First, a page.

Angiosarcoma of the face and the scalp is an aggressive tumor with a poor prognosis3, 4, 5, 6, 7, 8, 12. A local recurrence and a distant metastasis is frequent, and overall, a 5-year survival rate has been reported at between 12% to 34%3. The patients with a primary or an isolated eyelid angiosarcomas have a better prognosis when compared to those patients with a secondary eyelid involvement or those with a diffuse scalp and face tumors12. Angiosarcoma arising in the eyelid rarely extends centrifugally from the eyelid outward to other parts of the face, and they can be managed by a variety of surgical approaches which incorporates either a neoadjuvant or an adjuvant chemotherapy or a radiation12. Although angiosarcoma involving the eyelid progresses, an orbital involvement is rare and is seen in only 4% of cases12, 13. Our patient had a recurrent angiosarcoma of a remote location on the eyelid without any sign of recurrence on the primary lesion after 3 years of surgical resection and radiation therapy.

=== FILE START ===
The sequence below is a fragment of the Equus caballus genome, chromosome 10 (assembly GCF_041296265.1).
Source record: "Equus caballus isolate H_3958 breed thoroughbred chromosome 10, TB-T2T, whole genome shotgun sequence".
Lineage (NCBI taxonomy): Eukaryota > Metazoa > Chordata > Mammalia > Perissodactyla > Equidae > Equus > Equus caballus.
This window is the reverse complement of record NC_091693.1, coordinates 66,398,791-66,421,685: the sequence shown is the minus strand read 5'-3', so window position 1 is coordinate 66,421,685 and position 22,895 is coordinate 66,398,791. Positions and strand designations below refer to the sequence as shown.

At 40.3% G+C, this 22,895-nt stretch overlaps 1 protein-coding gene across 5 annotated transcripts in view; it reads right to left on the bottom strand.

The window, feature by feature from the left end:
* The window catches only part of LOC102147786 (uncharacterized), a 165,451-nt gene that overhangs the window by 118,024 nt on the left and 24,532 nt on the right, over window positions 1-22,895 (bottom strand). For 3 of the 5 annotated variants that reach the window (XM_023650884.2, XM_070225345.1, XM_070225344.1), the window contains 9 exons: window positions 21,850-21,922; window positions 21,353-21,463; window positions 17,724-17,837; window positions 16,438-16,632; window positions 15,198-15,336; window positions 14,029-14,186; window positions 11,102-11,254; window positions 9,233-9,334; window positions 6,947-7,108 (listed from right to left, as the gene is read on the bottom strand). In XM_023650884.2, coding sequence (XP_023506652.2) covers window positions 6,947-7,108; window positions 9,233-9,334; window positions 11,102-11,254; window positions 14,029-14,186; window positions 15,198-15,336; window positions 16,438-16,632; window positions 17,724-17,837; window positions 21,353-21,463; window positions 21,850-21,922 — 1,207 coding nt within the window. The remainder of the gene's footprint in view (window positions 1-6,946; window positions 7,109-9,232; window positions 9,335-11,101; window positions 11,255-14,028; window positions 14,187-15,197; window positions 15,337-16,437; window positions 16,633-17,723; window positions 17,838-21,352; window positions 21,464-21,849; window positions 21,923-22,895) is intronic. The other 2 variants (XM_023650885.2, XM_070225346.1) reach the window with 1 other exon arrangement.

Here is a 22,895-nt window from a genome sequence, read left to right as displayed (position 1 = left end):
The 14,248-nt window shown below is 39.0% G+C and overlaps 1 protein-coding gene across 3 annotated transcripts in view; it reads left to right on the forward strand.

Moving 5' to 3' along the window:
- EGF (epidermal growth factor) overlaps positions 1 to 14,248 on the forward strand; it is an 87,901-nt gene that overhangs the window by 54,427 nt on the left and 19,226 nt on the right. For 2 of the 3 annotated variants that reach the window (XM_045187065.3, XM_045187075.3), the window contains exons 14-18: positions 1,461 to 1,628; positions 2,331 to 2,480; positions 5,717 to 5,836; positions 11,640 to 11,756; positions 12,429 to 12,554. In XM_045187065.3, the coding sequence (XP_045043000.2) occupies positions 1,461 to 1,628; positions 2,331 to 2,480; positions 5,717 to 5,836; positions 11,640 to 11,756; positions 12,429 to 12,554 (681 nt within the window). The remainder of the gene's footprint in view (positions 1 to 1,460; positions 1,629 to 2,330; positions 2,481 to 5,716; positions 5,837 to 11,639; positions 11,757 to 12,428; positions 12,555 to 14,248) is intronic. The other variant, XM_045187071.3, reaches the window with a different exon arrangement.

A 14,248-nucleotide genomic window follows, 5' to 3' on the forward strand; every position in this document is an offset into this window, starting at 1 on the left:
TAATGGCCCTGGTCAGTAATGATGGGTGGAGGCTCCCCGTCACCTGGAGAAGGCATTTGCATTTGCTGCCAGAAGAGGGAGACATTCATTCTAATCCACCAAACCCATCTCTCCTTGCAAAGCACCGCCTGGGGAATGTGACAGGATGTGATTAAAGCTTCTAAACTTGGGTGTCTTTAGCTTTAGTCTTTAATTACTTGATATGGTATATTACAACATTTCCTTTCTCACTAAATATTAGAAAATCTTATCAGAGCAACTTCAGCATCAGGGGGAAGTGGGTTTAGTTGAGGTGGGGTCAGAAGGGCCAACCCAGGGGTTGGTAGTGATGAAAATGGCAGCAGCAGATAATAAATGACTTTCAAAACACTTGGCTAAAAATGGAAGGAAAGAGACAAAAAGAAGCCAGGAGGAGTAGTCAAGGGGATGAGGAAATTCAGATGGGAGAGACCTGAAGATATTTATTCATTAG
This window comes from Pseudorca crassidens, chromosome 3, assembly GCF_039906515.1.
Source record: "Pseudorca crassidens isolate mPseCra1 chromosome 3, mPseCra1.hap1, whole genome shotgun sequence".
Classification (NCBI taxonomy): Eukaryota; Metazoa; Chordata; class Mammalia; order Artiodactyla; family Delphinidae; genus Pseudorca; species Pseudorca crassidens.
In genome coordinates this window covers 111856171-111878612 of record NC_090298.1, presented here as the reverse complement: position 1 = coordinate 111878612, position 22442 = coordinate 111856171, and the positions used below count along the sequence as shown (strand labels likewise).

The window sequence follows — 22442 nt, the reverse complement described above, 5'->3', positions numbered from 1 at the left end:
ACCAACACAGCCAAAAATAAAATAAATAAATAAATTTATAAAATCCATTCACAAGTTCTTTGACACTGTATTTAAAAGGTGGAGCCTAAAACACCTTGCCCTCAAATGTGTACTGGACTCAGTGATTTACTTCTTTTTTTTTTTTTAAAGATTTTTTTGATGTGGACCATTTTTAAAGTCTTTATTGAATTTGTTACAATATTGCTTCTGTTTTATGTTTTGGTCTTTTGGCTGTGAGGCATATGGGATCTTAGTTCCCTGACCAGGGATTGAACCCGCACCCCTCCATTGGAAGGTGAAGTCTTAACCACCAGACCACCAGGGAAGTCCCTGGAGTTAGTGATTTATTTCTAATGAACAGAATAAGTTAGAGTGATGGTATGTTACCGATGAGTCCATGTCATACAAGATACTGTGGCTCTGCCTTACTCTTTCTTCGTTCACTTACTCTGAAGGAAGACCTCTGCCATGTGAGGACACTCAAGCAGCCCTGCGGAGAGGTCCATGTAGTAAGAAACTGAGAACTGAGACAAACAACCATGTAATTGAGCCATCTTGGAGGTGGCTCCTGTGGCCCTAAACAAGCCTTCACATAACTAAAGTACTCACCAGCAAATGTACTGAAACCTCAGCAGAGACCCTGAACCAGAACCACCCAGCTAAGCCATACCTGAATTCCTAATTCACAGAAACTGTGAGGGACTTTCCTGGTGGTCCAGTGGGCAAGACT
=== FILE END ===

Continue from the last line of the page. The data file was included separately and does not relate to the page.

In summary, in cases that angiosarcoma develops on the loose cutaneous tissue such as the periorbital area, it may show an edematous, purpuric or ecchymotic clinical manifestation rather than the nodular form. Thus, when the patient is presented with atypical eyelid lesions including a periocular edema or a discoloration, we should ask for the past medical history and include angiosarcomas in the differential diagnosis. Also, although the skin lesion seems to be resolved clinically after the treatment, physicians should perform a histopathologic evaluation to see whether there are any residual tumor cells.